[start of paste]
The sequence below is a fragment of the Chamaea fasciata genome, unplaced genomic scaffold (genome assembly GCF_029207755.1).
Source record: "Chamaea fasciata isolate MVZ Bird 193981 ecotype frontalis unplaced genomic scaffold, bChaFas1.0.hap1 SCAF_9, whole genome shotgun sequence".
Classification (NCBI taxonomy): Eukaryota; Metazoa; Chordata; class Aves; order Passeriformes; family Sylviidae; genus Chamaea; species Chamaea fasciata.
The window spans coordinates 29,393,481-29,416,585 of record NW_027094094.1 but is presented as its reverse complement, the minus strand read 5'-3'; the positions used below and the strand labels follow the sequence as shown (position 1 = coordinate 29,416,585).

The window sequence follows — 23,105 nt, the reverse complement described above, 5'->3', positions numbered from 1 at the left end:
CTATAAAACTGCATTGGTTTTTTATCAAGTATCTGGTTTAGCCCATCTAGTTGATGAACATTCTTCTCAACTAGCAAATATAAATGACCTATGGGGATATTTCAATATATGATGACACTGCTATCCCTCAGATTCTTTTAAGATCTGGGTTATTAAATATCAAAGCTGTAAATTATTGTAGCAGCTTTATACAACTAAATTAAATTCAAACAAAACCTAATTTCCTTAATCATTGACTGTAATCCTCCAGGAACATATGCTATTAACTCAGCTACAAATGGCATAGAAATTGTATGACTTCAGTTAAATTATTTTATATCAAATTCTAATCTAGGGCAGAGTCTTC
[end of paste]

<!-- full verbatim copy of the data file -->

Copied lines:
The sequence below is a fragment of the Chamaea fasciata genome, unplaced genomic scaffold (genome assembly GCF_029207755.1).
Source record: "Chamaea fasciata isolate MVZ Bird 193981 ecotype frontalis unplaced genomic scaffold, bChaFas1.0.hap1 SCAF_9, whole genome shotgun sequence".
Classification (NCBI taxonomy): Eukaryota; Metazoa; Chordata; class Aves; order Passeriformes; family Sylviidae; genus Chamaea; species Chamaea fasciata.
The window spans coordinates 29,393,481-29,416,585 of record NW_027094094.1 but is presented as its reverse complement, the minus strand read 5'-3'; the positions used below and the strand labels follow the sequence as shown (position 1 = coordinate 29,416,585).

The window sequence follows — 23,105 nt, the reverse complement described above, 5'->3', positions numbered from 1 at the left end:
CTATAAAACTGCATTGGTTTTTTATCAAGTATCTGGTTTAGCCCATCTAGTTGATGAACATTCTTCTCAACTAGCAAATATAAATGACCTATGGGGATATTTCAATATATGATGACACTGCTATCCCTCAGATTCTTTTAAGATCTGGGTTATTAAATATCAAAGCTGTAAATTATTGTAGCAGCTTTATACAACTAAATTAAATTCAAACAAAACCTAATTTCCTTAATCATTGACTGTAATCCTCCAGGAACATATGCTATTAACTCAGCTACAAATGGCATAGAAATTGTATGACTTCAGTTAAATTATTTTATATCAAATTCTAATCTAGGGCAGAGTCTTC